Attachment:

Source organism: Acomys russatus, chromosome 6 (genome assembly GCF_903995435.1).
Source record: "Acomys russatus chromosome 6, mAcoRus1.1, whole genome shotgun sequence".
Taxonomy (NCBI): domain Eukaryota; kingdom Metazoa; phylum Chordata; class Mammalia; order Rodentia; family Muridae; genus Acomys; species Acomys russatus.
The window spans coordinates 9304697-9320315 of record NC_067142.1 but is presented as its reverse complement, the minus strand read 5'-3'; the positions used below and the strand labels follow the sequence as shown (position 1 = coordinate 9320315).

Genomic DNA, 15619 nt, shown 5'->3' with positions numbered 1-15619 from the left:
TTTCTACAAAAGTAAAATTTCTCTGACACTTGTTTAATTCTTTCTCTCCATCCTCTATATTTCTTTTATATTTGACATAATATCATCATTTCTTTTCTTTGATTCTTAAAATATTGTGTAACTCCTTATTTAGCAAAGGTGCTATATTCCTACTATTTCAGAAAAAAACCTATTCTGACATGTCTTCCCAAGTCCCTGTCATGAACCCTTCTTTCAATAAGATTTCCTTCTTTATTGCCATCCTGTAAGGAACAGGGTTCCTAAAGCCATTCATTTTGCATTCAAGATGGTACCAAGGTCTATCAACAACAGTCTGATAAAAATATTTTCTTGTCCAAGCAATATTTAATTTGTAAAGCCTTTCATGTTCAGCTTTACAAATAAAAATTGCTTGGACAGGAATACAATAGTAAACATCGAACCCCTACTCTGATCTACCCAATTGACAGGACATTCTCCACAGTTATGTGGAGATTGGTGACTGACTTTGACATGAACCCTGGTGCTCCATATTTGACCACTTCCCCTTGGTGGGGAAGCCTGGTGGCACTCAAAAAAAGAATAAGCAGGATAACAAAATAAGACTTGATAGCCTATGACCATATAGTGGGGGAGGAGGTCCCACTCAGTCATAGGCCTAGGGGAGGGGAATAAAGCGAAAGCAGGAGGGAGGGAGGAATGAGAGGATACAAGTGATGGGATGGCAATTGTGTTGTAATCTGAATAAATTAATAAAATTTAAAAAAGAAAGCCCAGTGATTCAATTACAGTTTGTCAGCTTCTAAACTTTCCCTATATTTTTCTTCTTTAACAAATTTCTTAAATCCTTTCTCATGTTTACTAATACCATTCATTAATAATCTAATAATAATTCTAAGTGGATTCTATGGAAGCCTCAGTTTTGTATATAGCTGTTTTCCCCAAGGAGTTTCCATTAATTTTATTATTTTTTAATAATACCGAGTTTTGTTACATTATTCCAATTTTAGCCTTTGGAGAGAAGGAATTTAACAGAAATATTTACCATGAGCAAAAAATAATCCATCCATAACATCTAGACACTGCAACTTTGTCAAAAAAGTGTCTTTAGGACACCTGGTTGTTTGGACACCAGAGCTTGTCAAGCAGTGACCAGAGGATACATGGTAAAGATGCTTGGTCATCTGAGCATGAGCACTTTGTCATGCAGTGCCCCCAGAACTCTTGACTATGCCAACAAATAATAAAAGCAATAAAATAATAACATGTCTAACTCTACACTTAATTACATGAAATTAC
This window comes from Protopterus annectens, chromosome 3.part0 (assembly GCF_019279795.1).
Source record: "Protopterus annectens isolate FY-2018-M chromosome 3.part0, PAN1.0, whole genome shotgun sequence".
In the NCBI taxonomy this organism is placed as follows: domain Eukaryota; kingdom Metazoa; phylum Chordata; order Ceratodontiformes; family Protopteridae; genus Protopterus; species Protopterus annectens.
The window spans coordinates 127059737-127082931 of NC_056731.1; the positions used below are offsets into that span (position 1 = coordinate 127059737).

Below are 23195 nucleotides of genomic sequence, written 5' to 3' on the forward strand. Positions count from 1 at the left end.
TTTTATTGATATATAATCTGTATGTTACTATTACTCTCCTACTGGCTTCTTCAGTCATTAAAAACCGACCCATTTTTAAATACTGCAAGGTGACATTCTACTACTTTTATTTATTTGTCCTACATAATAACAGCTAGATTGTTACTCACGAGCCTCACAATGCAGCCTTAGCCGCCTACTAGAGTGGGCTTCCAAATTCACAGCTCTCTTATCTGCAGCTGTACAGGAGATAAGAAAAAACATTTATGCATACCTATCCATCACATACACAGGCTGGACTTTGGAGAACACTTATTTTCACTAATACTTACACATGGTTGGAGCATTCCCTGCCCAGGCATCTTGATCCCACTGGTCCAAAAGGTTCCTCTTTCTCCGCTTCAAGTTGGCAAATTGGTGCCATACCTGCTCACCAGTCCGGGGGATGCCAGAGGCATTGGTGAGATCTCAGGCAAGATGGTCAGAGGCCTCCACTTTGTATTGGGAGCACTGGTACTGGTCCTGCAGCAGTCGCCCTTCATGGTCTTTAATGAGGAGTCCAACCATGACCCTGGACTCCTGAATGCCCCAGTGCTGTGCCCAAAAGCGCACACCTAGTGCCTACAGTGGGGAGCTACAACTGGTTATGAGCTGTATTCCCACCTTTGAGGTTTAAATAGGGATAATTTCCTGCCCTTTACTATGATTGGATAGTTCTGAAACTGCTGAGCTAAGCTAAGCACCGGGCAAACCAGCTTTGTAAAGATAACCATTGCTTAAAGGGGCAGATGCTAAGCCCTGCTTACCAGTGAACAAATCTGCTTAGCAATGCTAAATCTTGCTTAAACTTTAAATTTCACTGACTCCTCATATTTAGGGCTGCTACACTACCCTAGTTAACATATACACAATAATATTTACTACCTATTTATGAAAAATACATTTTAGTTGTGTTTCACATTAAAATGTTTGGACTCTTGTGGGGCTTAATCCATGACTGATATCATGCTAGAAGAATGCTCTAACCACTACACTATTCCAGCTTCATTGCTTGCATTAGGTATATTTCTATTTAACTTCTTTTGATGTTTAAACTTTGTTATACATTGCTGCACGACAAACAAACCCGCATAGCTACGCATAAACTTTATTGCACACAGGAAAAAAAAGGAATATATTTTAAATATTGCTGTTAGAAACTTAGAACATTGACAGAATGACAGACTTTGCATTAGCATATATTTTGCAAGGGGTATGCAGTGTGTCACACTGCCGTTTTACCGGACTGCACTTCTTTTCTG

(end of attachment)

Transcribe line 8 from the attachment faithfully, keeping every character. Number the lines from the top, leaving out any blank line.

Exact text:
Source record: "Protopterus annectens isolate FY-2018-M chromosome 3.part0, PAN1.0, whole genome shotgun sequence".